GPS Coordinates: 42.30043, -83.14788
The "wide" portion is actually seven steel girder bridges if you look at
Google Streetview, and another girder bridge for the track going off on an
angle. They have concrete abutments, and three concrete supports to
allow for a sidewalk on each side, and two lanes of traffic in each
direction with a center support.
GPS Coordinates: 42.32248, -83.16385
Around the area of where CSX crosses over I-94 and Michigan Avenue, there
are eight bridges if we take in the two that go over Ford Road. At
location 20, there are actually three bridges that cross I-94, two of which
are abandoned. Maybe at some point, they may decide to remove the
spans that go over the interstate, but for right now, at least they provide
the function of supporting signs for the interstate. Too bad I didn't
grow up in Detroit, because the railroad scene here was a lot better than
what it was in Baltimore - altho, compared to other locations, Baltimore
wasn't all that bad having the B&O, the B&S/NC, the WM, and the Pennsy on
girder bridge, 4 spans, 3 tracks over 3+3+2 lanes of I-94, concrete
abutments, and 3 concrete supports
girder bridge, 4 spans, had a single track on it, over 3+3+2 lanes of I-94, concrete
abutments, and 3 concrete supports
girder bridge, 4 spans, had 2 tracks on it, over 3+3+2 lanes of I-94, concrete
abutments, and 3 concrete supports
GPS Coordinates: 42.31296, -83.19239
Steel girder bridge spanning 4-1/2 lanes of Greenfield Rd, carrying three
tracks on top. Concrete abutments that are part of a retaining wall,
with three concrete supports, and a sidewalk on each side of the street.
GPS Coordinates: 42.29809, -83.18172
It appears to be a concrete covered steel girder bridge handling four
tracks, spanning four lanes of traffic with a center support. There
are three concrete supports, concrete abutments, and a sidewalk on each side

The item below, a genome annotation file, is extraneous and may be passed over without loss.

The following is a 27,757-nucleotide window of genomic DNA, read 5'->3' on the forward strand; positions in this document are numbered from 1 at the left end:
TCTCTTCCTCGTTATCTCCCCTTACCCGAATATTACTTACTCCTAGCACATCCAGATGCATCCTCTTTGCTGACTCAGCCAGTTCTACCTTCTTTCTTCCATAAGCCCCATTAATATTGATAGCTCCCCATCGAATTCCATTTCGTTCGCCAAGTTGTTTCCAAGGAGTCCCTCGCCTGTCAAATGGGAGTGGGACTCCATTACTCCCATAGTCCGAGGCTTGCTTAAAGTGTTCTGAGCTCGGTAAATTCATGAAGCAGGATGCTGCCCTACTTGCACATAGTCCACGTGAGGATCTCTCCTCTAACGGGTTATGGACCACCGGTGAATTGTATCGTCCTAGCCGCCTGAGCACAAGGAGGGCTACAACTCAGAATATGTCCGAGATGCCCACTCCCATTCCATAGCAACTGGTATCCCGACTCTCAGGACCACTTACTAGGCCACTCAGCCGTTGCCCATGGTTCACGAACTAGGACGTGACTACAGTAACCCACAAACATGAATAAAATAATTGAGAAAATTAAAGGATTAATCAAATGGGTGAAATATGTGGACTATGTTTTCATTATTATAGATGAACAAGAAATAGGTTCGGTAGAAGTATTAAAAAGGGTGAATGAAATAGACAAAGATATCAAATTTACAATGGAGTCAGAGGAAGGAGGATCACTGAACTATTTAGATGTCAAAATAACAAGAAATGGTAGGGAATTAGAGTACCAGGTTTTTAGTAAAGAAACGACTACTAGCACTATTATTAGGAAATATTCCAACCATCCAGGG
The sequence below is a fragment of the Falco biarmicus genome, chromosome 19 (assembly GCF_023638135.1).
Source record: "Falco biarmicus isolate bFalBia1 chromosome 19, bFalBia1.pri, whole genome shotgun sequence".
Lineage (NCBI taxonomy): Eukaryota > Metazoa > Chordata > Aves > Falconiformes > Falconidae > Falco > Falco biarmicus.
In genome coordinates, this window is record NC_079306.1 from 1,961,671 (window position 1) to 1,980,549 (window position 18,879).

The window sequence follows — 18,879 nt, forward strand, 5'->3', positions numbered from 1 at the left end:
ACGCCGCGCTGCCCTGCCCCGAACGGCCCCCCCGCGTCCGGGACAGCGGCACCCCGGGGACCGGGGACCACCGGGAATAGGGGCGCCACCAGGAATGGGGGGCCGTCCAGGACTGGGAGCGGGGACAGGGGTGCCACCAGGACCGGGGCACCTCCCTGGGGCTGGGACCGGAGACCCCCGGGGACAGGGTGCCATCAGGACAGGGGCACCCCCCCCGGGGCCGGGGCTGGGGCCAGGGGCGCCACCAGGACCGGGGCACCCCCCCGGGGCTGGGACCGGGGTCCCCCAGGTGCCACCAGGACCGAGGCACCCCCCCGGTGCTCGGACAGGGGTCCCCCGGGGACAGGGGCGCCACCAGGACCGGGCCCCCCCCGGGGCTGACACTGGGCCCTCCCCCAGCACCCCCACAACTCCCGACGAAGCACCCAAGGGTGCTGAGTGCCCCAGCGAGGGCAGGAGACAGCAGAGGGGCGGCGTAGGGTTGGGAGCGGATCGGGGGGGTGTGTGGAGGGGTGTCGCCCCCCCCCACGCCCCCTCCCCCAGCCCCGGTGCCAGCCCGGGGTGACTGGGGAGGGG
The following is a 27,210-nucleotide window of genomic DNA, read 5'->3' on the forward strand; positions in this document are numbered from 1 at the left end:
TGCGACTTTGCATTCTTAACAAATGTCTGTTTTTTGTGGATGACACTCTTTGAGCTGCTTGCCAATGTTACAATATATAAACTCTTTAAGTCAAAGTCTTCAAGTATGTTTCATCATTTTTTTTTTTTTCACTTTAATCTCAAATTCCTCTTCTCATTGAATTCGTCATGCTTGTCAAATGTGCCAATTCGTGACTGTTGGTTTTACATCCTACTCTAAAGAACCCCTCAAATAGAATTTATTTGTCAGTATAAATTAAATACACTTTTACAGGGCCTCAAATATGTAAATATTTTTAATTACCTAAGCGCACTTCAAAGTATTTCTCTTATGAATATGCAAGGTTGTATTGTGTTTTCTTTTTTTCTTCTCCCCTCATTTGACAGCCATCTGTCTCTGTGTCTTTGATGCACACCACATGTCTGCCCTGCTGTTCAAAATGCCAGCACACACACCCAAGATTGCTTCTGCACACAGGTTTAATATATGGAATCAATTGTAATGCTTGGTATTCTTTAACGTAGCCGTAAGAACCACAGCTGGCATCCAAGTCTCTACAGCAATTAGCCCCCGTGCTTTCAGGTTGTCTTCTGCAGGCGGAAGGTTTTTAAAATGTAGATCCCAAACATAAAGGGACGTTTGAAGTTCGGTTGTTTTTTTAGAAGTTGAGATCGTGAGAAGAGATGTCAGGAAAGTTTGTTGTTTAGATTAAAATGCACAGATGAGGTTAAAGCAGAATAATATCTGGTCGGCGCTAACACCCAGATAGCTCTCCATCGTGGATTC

of Greenfield Rd.
CN (DT&I) over the Rouge River / Allen Park/Dearborn MI
GPS Coordinates: 42.29515, -83.18416
Just south of CN's Schafer Yard, it can handle four tracks, but now carries
three. The odd looking loads with yellow, blue, and green tops are car
GPS Coordinates: 42.32513, -83.16570.
There are three bridges at this location, two active on the CSX line, the other is not.
Steel girder bridge, 3 tracks over a 6 lane road with 2 sidewalks, concrete
abutments, and 3 concrete supports.
CSX over Michigan Ave / US 12, Dearborn
GPS Coordinates: 42.32505, -83.16604.
Steel girder bridge, single track that is no longer there, over a 6 lane road + median
with 2 sidewalks, concrete abutments, and 3 concrete supports.
looking west, kinda, sorry the truck is in the way...
CSX over Miller Rd, Dearborn
GPS Coordinates: 42.32591, -83.16629.
Steel girder bridge, 2 tracks but can handle 3, over a 2 lane road with 1
sidewalk, concrete abutments, 3 concrete supports.
GPS Coordinates: 42.32875, -83.16896
Steel girder bridge, carries 2 tracks but can handle 4, over 4 land road with wide
median and 2 separated sidewalks, concrete abutments with three concrete support.
I love trains, and I love signals. I am not an expert. My webpages reflect what I find on the topic of the page. This is something I have fun with while
trying to help others.
Please Note: Since the main focus of my two websites is railroad signals, the railfan guides are oriented towards the signal fan being able to locate them.
For those of you into the modeling aspect of our hobby, my
indexa page has a list of almost everything railroad oriented
I can think of to provide you with at least a few pictures to help you detail your pike.
If this is a railfan page, every effort has been made to make sure that the information contained on this map and in this railfan guide is correct. Once in a while,
an error may creep in :-)
My philosophy: Pictures and maps are worth a thousand words, especially for railfanning. Text descriptions only get you so far, especially if you get lost or
disoriented. Take along good maps.... a GPS is OK to get somewhere, but maps are still better if you get lost! I belong to AAA, which allows you to get
local maps for free when you visit the local branches. ADC puts out a nice series of county maps for the Washington DC area, but their state maps do not have the
railroads on them. If you can find em, I like the National Geographic map book of the U.S..... good, clear, and concise graphics, and they do a really good job
of showing you where tourist type attractions are, although they too lack the railroads. Other notes about specific areas will show up on that page if known.
Aerial shots were taken from either Google or Bing Maps as noted. Screen captures are made
with Snagit, a Techsmith product... a great tool if you have never used it!
By the way, floobydust is a term I picked up 30-40 years ago from a National Semiconductor data book, and means miscellaneous
and/or other stuff.
Pictures and additional information is always needed if anyone feels inclined to take 'em, send 'em, and share 'em, or if you have something to add or correct.... credit
is always given! Please be NICE!!! Contact info is here
Beware: If used as a source, ANYTHING from Wikipedia must be treated as being possibly being inaccurate, wrong, or not true.